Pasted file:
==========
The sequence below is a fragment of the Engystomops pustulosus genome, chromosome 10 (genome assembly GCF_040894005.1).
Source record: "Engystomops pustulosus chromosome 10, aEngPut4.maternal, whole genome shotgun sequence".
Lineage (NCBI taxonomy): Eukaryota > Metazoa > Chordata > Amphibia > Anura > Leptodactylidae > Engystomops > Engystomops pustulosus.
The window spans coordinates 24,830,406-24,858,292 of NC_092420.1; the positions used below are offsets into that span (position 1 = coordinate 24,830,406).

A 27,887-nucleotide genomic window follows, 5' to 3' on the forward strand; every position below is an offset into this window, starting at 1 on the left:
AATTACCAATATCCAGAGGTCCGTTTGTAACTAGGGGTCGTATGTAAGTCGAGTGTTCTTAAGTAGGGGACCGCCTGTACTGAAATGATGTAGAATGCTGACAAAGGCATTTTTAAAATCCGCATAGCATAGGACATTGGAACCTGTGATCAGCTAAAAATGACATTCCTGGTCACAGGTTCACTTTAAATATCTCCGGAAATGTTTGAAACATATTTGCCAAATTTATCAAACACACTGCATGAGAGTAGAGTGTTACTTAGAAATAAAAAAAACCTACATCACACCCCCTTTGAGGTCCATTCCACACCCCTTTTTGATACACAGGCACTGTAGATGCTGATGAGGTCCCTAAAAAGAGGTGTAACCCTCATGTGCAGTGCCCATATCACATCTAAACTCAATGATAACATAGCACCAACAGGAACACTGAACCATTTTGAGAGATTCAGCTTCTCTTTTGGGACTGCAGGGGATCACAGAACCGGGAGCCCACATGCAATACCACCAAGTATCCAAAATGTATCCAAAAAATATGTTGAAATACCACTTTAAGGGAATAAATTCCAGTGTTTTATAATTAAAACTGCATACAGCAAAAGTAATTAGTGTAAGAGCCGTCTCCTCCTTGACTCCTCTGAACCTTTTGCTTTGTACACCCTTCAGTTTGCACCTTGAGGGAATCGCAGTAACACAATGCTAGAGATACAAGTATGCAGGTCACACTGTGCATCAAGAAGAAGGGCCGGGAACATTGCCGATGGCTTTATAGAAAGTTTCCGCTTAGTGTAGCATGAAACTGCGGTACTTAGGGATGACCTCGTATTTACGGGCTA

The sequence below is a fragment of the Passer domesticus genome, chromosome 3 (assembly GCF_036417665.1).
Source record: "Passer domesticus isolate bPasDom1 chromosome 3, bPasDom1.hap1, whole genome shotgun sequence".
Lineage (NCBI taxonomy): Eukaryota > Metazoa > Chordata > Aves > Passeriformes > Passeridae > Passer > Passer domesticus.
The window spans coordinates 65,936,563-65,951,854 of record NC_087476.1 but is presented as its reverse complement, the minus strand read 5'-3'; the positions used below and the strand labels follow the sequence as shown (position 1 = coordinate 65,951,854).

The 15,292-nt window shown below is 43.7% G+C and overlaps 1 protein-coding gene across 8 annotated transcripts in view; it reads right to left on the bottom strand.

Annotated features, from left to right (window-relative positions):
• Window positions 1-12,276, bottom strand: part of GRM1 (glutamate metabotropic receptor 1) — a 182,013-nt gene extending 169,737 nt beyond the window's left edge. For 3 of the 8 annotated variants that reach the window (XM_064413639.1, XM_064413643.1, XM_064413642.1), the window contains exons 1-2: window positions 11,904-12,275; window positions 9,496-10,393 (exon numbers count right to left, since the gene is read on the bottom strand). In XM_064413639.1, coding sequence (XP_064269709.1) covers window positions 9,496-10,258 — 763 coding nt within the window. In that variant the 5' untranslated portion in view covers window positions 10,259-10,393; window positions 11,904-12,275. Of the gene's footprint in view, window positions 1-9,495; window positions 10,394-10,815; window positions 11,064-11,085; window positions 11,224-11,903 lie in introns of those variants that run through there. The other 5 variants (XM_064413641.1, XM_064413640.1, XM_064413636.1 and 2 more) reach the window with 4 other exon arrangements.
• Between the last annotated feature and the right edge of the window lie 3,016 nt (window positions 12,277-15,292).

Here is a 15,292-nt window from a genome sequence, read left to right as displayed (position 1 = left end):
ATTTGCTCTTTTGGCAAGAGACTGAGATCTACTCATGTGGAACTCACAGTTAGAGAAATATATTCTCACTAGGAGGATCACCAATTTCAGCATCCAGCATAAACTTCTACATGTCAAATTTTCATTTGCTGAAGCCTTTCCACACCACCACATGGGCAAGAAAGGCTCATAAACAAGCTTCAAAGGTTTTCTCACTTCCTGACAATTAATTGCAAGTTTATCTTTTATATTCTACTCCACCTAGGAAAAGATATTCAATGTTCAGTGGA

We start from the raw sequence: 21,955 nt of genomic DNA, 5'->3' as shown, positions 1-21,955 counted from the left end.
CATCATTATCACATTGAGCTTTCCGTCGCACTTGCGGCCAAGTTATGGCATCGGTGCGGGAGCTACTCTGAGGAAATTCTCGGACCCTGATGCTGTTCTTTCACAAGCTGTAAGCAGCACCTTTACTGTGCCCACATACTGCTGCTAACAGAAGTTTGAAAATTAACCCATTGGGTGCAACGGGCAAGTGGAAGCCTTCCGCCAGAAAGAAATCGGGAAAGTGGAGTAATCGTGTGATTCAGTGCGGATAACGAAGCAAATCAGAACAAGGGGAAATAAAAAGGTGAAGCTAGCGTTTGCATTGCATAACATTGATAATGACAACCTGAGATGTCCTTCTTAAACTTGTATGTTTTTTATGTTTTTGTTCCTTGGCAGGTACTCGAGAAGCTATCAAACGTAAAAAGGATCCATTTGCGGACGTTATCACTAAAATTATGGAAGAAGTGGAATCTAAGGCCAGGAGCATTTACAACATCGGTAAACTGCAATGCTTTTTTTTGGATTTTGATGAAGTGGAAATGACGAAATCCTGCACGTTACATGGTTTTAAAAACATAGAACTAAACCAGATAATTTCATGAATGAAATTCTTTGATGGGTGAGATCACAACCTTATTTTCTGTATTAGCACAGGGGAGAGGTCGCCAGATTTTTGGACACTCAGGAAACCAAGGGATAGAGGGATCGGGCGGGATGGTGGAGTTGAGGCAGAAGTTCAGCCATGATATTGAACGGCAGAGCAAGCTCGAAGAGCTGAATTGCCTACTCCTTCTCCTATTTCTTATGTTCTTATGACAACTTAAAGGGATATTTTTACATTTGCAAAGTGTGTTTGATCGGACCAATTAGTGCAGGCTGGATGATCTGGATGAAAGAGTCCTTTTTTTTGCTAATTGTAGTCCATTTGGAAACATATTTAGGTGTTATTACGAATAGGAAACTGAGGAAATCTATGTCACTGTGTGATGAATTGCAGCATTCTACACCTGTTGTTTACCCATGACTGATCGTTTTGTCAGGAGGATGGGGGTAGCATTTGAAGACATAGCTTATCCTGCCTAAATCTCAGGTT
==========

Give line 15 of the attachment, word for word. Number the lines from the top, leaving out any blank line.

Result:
Here is a 15,292-nt window from a genome sequence, read left to right as displayed (position 1 = left end):